Tuesday, November 28, 2006

Shaken, Not Stirred

One of my earliest movie memories is seeing the James Bond films Thunderball and You Only Live Twice on a double feature in a theater with my parents. So I imprinted on the character at an early age.

Though I'm a fan of Pierce Brosnan's Bond, I certainly understood the need to re-invigorate the franchise for a modern audience. Brosnan brought physicality and charisma back to the part (and when called for, a sense of brutality part), but the movies had gotten too bloated with special effects and big set pieces; I even thought the trademark pithy bon mots that Bond delivered after dispatching a villain were getting a bit stale and tiresome. (Mind you, I fault the filmmakers and screenwriters for this, not Brosnan--shortly before Brosnan was let go, there were reports of Brosnan meeting with Quentin Tarantino about how to spice up the next film.)

Since Casino Royale --the latest re-boot in the series--is so fresh in my mind, it may be too soon to rank it with other Bond films. But I do think overall this ranks up there among the best and most substantive in the series, certainly in recent years. And the newest Bond, Daniel Craig, is certainly the most brutal and physical of the Bonds--I don't recall seeing a Bond this sweaty or bloodied as this one. But he also gives as well as he gets, and it's probably this aspect of the new film that made the biggest impression on me. The humor is still there, but it has more to do with Bond..s bravado than the kind of winking to the audience one often got from some of the other Bonds (even Brosnan to an extent.)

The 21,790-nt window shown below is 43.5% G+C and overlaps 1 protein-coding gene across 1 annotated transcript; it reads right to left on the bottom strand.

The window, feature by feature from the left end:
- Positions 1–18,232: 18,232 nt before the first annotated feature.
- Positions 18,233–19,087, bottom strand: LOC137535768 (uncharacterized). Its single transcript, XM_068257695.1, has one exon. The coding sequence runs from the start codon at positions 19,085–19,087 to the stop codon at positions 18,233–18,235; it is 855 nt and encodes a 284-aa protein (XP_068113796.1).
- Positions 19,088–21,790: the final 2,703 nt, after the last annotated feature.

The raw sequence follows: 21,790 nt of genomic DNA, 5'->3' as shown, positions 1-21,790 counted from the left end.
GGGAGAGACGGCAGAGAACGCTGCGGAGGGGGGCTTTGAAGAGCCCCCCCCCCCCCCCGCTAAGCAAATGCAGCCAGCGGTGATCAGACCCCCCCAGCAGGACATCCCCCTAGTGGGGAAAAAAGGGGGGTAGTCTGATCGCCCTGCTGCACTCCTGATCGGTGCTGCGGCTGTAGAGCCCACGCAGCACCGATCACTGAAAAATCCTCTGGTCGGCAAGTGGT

The filmmakers' other main aim with Casino Royale was to give the character some emotional resonance. In this department, too, they have done a good job. The question is whether they will be able to carry this over into the next films.

Perhaps another problem with the Bond films in recent years was the need to raise the stakes so high that their plots became too unbelievable and two-dimensional. While they made for good popcorn movies, they disappeared from one..s mind quickly after leaving the theater. The Bond films that hold up the best for me are the ones that are the most grounded in reality: for these reasons, From Russia With Love and For Your Eyes Only tend to rank among my favorites (along with the early Bond films like the above mentioned Thunderball and You Only Live Twice when the series was on the cutting edge of coolness and chic). Casino Royale falls into this category as well, with Bond dealing with terrorists.

While I was fairly confident there was little doubt that Bond would continue to entertain audiences well into the 21st century, the future of the series seems to be in good hands with Craig.

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